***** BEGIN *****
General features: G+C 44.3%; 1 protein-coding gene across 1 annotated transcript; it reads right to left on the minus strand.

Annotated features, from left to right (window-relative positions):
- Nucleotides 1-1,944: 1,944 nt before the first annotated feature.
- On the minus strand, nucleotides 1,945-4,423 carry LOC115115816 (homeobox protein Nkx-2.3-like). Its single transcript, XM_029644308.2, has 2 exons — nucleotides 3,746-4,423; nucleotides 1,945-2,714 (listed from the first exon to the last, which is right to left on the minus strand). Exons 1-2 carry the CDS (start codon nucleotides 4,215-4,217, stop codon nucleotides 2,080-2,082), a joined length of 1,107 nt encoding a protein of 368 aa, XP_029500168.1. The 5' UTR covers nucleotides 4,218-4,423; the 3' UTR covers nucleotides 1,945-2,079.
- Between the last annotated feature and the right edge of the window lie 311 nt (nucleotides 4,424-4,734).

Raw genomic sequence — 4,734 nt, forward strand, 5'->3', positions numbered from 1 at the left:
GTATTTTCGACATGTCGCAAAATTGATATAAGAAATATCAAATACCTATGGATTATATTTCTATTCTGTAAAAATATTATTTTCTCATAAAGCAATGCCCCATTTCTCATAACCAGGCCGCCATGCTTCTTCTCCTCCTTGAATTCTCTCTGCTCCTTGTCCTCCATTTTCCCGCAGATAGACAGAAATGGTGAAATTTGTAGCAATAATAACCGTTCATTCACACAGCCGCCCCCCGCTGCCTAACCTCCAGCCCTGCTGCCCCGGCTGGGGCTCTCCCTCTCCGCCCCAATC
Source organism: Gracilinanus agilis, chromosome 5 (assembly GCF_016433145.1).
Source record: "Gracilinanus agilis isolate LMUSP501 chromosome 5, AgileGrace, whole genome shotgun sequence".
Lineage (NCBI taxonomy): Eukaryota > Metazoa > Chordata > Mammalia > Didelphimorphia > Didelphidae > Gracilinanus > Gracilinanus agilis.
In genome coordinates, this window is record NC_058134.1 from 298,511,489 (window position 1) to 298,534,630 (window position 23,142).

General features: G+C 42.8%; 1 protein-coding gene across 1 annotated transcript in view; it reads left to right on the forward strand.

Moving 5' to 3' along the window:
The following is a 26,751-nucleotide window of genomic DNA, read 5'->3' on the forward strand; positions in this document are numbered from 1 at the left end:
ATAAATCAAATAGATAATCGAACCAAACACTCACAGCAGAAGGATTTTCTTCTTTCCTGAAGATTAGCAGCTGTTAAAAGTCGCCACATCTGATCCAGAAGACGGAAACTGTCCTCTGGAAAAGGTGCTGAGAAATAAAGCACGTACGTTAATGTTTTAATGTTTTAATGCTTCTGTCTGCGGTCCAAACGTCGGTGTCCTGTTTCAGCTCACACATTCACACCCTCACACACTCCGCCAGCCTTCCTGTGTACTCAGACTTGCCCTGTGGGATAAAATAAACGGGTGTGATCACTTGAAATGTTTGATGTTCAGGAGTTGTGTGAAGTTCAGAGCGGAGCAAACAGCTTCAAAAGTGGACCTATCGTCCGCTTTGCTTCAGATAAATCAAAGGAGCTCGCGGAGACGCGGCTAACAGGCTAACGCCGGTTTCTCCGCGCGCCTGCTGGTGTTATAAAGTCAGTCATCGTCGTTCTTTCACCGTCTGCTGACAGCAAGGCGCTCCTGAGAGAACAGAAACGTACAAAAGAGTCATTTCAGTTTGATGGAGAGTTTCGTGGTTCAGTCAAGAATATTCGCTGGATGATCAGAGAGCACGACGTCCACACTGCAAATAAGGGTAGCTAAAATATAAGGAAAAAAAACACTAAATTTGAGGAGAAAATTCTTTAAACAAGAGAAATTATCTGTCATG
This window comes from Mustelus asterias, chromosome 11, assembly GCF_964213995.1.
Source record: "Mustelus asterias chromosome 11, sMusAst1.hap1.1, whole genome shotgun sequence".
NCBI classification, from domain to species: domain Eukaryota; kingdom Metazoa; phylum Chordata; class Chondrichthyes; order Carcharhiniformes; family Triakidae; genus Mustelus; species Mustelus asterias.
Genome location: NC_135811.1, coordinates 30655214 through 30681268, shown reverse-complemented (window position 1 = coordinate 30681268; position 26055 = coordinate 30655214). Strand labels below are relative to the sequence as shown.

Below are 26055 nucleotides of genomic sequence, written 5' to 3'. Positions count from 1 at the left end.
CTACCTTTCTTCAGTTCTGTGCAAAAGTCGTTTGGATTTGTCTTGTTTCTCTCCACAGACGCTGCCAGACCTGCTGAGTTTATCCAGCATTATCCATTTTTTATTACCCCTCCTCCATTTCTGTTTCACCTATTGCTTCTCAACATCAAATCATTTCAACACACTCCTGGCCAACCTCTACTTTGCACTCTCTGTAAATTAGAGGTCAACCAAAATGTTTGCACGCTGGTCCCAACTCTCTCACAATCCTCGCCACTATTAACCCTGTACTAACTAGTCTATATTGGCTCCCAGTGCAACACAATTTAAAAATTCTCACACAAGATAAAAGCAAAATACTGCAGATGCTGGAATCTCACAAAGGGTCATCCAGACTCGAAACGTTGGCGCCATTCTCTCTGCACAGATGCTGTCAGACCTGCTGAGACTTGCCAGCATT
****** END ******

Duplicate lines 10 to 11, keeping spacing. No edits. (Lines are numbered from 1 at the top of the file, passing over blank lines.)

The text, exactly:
Lineage (NCBI taxonomy): Eukaryota > Metazoa > Chordata > Mammalia > Didelphimorphia > Didelphidae > Gracilinanus > Gracilinanus agilis.
In genome coordinates, this window is record NC_058134.1 from 298,511,489 (window position 1) to 298,534,630 (window position 23,142).